Search This Blog

Saturday, April 29, 2017

Lovely Book Captures Small Drama on Duck Pond

On Duck Pond
Written by Jane Yolen and illustrated by Bob Marstall
The Cornell Lab Publishing Group, 2017

Jane Yolen and Bob Marstall have teamed up again for On Duck Pond, a sequel to On Bird Hill. Like its predecessor, it is a lovely, quiet book about the beauty and drama found in nature.

Again a boy and his dog take a walk, this time by a pond that is suddenly disturbed by the arrival of a noisy group of ducks.

Yolen uses rhyming couplets and a few triplets to tell her story in first-person narration. Though rhyming is difficult to do well, she does a masterful job of it, and the rhyme and alliteration enhance the story with fun word play.

“Down they splashed. The water splattered. /Then they chittered, whistled, chattered.”

The story is told in a symmetrical way beginning by telling who is disturbed by the ducks: trout and turtles, a frog, a heron, tadpoles, the water, and the boy narrator. Then the ducks move on and the pond grows still again. The wildlife returns, the heron, turtles, trout and fingerlings, tadpoles and the frog.

Finally, the boy senses this shared experience has bonded the wildlife and himself, and he walks home feeling “awfully fond of everyone on old Duck Pond.”

Marstall’s full-page pastel illustrations echo the quiet beauty and drama of the story. They include many kinds of ducks, birds and other wildlife that isn’t mentioned in the story.

At the end of the book, children can learn more about the different birds and animals. They are invited to go back and look for them in the story.

About the Author

Jane Yolen is the author of more than 350 books including the Caldecott-winning Owl Moon; You Nest Here with Me, co-authored with her daughter Heidi E. Y. Stemple; and the New York Times best-selling series How Do Dinosaurs ... Jane Yolen’s books have been translated into over 20 languages. She lives in Hatfield, Massachusetts. Visit her website at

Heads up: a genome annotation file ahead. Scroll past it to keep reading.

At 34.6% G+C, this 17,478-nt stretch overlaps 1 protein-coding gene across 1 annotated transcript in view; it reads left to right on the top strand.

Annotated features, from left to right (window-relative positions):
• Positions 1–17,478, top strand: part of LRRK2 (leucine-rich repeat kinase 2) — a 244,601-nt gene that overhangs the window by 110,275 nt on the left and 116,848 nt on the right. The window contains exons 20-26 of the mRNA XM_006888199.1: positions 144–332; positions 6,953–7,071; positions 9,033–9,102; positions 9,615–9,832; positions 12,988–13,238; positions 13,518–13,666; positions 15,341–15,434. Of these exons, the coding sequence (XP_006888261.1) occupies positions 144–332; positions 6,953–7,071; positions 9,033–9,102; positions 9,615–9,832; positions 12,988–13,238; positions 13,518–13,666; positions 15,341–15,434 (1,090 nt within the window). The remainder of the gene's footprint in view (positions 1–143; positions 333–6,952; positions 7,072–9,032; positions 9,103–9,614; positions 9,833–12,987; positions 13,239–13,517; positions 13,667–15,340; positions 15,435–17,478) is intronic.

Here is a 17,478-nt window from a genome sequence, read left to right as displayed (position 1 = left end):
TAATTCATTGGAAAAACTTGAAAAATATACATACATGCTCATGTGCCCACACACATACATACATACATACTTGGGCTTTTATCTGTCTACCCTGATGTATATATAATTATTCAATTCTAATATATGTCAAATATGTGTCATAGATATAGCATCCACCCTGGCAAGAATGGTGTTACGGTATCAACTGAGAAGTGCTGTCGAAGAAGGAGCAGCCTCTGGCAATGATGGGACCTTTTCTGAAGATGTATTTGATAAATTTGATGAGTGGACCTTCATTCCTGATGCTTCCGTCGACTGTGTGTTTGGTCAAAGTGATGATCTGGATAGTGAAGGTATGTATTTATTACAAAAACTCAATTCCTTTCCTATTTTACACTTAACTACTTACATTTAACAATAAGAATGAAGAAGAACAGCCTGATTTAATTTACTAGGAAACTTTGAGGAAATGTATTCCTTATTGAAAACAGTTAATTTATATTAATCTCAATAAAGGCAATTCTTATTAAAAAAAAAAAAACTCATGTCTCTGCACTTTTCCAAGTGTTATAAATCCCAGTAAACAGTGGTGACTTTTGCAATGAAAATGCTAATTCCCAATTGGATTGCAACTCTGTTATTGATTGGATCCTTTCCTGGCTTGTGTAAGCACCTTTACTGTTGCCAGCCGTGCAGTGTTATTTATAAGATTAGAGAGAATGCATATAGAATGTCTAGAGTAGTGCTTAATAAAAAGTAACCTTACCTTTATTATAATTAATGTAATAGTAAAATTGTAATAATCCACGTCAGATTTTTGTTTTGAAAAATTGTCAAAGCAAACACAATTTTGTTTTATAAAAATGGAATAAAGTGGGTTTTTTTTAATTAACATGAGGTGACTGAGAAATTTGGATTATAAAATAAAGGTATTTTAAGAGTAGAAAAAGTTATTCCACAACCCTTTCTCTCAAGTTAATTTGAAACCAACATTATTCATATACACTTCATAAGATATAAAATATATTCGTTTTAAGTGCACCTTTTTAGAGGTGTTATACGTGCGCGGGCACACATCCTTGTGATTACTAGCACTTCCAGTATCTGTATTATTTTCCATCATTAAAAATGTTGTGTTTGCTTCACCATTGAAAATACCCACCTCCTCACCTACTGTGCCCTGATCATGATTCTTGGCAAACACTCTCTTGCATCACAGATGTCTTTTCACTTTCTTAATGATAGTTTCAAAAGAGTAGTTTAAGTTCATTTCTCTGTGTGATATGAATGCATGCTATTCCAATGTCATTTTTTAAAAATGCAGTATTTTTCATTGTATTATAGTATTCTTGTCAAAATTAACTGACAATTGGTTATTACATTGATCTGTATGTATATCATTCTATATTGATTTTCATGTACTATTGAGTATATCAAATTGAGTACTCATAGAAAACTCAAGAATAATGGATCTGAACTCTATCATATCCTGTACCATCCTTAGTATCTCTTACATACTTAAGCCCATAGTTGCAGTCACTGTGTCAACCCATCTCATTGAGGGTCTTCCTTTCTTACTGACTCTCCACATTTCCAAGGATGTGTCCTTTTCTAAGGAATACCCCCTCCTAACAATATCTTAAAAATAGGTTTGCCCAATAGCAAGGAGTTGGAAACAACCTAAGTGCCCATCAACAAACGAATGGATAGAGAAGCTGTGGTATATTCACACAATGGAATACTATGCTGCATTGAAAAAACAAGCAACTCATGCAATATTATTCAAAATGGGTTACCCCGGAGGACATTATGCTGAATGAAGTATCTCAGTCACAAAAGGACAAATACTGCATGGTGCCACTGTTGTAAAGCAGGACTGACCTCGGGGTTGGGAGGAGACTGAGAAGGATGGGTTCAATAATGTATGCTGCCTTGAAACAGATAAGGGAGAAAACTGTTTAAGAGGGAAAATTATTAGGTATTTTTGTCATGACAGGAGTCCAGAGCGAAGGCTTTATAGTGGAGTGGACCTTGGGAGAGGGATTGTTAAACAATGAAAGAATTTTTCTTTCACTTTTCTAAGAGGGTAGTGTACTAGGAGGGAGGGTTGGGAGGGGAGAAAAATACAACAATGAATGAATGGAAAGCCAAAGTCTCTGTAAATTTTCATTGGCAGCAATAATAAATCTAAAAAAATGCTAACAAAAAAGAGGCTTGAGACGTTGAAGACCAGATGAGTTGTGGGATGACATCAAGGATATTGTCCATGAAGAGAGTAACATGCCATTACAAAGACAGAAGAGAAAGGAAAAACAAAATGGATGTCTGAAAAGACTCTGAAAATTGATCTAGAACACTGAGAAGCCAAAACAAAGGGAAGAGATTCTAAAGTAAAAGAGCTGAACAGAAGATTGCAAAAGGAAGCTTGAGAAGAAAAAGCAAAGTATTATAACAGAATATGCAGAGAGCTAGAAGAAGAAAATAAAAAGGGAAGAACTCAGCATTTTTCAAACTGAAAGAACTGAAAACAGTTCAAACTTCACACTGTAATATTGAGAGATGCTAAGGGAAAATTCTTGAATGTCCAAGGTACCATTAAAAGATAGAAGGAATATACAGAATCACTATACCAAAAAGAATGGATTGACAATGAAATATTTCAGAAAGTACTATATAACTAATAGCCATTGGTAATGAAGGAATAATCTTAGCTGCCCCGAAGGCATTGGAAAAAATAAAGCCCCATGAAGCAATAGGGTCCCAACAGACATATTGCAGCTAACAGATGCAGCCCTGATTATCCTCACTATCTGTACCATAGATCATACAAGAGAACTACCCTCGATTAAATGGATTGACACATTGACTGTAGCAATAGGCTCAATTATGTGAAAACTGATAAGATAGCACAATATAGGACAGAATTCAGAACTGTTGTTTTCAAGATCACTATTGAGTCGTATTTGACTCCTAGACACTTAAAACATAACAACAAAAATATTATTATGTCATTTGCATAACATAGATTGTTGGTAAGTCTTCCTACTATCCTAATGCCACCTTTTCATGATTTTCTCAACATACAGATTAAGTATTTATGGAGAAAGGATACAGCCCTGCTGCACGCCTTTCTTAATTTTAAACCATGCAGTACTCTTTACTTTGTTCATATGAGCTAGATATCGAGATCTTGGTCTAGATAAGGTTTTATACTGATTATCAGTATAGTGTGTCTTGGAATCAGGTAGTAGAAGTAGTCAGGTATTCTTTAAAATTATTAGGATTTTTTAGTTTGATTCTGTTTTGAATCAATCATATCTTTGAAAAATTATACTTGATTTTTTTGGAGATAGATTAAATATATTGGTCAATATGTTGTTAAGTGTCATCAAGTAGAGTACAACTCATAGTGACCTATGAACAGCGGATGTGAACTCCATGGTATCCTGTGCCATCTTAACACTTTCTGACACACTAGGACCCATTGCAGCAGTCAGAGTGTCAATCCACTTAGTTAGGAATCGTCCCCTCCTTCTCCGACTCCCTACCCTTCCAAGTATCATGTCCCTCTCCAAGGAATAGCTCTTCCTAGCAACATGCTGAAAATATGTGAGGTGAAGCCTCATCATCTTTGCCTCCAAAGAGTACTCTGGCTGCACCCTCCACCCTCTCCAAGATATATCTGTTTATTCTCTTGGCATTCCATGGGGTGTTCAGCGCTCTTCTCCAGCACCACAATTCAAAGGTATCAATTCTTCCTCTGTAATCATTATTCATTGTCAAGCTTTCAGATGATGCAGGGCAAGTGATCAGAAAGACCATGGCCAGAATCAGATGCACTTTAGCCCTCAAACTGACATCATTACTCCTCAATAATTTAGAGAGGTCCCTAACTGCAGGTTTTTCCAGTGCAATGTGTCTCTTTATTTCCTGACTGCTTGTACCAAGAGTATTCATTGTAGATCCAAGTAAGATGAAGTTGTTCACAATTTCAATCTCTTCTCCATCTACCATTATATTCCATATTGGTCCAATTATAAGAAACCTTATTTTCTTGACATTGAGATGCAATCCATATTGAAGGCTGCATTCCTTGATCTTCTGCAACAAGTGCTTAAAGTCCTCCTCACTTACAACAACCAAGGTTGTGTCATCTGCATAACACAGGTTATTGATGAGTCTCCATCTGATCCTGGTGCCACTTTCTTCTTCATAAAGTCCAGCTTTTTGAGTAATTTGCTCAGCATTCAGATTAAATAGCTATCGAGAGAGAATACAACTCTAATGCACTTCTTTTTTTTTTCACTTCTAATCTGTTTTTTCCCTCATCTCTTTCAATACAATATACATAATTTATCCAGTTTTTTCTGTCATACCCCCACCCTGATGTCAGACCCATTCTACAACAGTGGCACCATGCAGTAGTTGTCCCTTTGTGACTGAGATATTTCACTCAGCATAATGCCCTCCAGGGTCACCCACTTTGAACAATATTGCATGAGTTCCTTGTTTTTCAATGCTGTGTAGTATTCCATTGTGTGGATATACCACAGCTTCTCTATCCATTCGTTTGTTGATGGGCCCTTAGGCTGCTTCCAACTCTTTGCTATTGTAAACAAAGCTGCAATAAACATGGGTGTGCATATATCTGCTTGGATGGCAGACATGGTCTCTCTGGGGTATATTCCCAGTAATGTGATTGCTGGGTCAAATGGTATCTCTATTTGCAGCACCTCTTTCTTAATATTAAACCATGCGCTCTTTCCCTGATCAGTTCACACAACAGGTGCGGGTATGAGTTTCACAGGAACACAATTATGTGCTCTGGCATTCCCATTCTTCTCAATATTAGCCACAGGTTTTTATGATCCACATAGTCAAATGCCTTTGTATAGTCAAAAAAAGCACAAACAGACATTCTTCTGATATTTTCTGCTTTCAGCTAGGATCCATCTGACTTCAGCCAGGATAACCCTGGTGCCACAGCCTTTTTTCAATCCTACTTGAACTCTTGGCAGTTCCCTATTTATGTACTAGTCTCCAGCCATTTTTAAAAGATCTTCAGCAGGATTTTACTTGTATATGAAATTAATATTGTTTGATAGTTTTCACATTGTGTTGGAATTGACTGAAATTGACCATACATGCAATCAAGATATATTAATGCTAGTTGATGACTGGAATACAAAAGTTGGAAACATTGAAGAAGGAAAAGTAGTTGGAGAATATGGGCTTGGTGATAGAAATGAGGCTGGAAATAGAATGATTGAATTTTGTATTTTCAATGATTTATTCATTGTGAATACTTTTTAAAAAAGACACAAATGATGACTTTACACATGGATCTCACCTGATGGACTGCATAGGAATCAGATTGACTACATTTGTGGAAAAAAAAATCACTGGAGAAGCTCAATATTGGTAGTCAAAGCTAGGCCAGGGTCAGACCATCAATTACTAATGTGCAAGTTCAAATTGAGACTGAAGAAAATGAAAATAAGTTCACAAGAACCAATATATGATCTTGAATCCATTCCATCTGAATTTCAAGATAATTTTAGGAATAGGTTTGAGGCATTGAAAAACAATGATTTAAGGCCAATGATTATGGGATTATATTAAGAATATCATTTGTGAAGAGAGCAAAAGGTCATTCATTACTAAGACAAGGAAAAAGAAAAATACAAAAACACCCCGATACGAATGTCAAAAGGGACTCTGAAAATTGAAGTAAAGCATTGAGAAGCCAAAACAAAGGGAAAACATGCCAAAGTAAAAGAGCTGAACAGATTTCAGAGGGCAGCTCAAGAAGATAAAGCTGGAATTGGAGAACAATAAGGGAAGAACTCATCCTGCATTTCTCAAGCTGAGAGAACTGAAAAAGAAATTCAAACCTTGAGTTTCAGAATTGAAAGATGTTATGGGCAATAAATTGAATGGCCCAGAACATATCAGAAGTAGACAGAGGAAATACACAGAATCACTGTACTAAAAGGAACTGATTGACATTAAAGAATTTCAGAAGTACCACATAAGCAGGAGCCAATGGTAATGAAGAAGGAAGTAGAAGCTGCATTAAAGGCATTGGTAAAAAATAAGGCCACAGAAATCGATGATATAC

About the Illustrator

Bob Marstall has illustrated nine nonfiction children’s books, including The Lady and the Spider which sold over a quarter million copies and was a Rainbow Room selection. He has also been honored with an ALA Notable award, an IRA Teachers’ Choice, a Smithsonian Magazine Notable Book for Children, and three John Burroughs selections. Two of his books were among the “1001 Best Books of the Twentieth Century” in the New York Times Parent’s Guide to the Best Books for Children, 3rd Edition. He lives in Easthampton, Massachusetts. Visit his website at

Saturday, April 1, 2017

Colorful Watercolor Illustrations Bring Magic to “Rain”

By Sam Usher
Templar, 2017

In “Rain,” the young boy narrator wakes up and can’t wait to go outside to play in the rain. He loves catching raindrops, splashing in puddles, and seeing everything upside down in reflections.

But Granddad says it is best to stay indoors, so the narrator reads and looks out the window watching the rain. It keeps raining and raining.

The boy tells Granddad he’d like to go on a voyage with sea monsters, but Granddad says, “Let’s just wait for the rain to stop.”

He keeps watching and waiting, but the rain doesn’t stop. Granddad is busy going through the mail, and writing. The boy reads books about adventure, and looks outside the window.

He tells Granddad he wants to visit the floating city with acrobats and carnivals and musical boatmen.

Finally, Granddad says, “Quick! Let’s go – I need to get this in the mail!” The boy looks out the window and the rain has stopped.

They go to the mailbox, but the boy imagines they’re on a boat and sees all the things he’s dreamed about in a wild, colorful adventure.

Back at home, they drink hot chocolate and warm up, and the boy hopes it rains again tomorrow.  

The story is simple, but the watercolor-washed ink drawings are magical. When the boy and his grandfather go outdoors, the wild, colorful spreads delightfully illustrate the narrator’s imagination. Young children will love it.

About the Author/Illustrator